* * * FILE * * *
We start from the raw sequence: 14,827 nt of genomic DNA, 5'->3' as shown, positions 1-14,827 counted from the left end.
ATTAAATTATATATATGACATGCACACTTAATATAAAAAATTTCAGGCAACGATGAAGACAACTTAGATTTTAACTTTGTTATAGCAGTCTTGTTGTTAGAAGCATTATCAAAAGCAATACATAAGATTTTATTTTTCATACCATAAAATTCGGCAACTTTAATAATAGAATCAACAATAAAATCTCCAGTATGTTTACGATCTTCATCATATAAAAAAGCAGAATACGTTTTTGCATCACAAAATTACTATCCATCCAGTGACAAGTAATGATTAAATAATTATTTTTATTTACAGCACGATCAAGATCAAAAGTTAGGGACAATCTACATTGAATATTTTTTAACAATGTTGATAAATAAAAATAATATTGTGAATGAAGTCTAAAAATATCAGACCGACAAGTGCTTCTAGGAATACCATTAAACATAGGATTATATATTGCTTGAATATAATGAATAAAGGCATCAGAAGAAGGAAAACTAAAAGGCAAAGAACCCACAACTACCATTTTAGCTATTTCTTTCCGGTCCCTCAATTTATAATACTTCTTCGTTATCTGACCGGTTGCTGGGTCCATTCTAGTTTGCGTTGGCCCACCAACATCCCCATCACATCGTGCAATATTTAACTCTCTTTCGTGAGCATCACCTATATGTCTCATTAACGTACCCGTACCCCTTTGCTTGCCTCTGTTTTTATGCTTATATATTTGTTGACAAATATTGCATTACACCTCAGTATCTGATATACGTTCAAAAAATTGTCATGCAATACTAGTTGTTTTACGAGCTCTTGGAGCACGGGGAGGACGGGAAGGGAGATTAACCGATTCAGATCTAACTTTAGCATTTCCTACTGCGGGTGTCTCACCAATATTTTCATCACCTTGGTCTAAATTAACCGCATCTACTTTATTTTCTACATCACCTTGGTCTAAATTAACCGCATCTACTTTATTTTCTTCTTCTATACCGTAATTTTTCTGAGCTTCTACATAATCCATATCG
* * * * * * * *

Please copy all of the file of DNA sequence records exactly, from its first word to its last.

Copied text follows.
We start from the raw sequence: 14,827 nt of genomic DNA, 5'->3' as shown, positions 1-14,827 counted from the left end.
ATTAAATTATATATATGACATGCACACTTAATATAAAAAATTTCAGGCAACGATGAAGACAACTTAGATTTTAACTTTGTTATAGCAGTCTTGTTGTTAGAAGCATTATCAAAAGCAATACATAAGATTTTATTTTTCATACCATAAAATTCGGCAACTTTAATAATAGAATCAACAATAAAATCTCCAGTATGTTTACGATCTTCATCATATAAAAAAGCAGAATACGTTTTTGCATCACAAAATTACTATCCATCCAGTGACAAGTAATGATTAAATAATTATTTTTATTTACAGCACGATCAAGATCAAAAGTTAGGGACAATCTACATTGAATATTTTTTAACAATGTTGATAAATAAAAATAATATTGTGAATGAAGTCTAAAAATATCAGACCGACAAGTGCTTCTAGGAATACCATTAAACATAGGATTATATATTGCTTGAATATAATGAATAAAGGCATCAGAAGAAGGAAAACTAAAAGGCAAAGAACCCACAACTACCATTTTAGCTATTTCTTTCCGGTCCCTCAATTTATAATACTTCTTCGTTATCTGACCGGTTGCTGGGTCCATTCTAGTTTGCGTTGGCCCACCAACATCCCCATCACATCGTGCAATATTTAACTCTCTTTCGTGAGCATCACCTATATGTCTCATTAACGTACCCGTACCCCTTTGCTTGCCTCTGTTTTTATGCTTATATATTTGTTGACAAATATTGCATTACACCTCAGTATCTGATATACGTTCAAAAAATTGTCATGCAATACTAGTTGTTTTACGAGCTCTTGGAGCACGGGGAGGACGGGAAGGGAGATTAACCGATTCAGATCTAACTTTAGCATTTCCTACTGCGGGTGTCTCACCAATATTTTCATCACCTTGGTCTAAATTAACCGCATCTACTTTATTTTCTACATCACCTTGGTCTAAATTAACCGCATCTACTTTATTTTCTTCTTCTATACCGTAATTTTTCTGAGCTTCTACATAATCCATATCG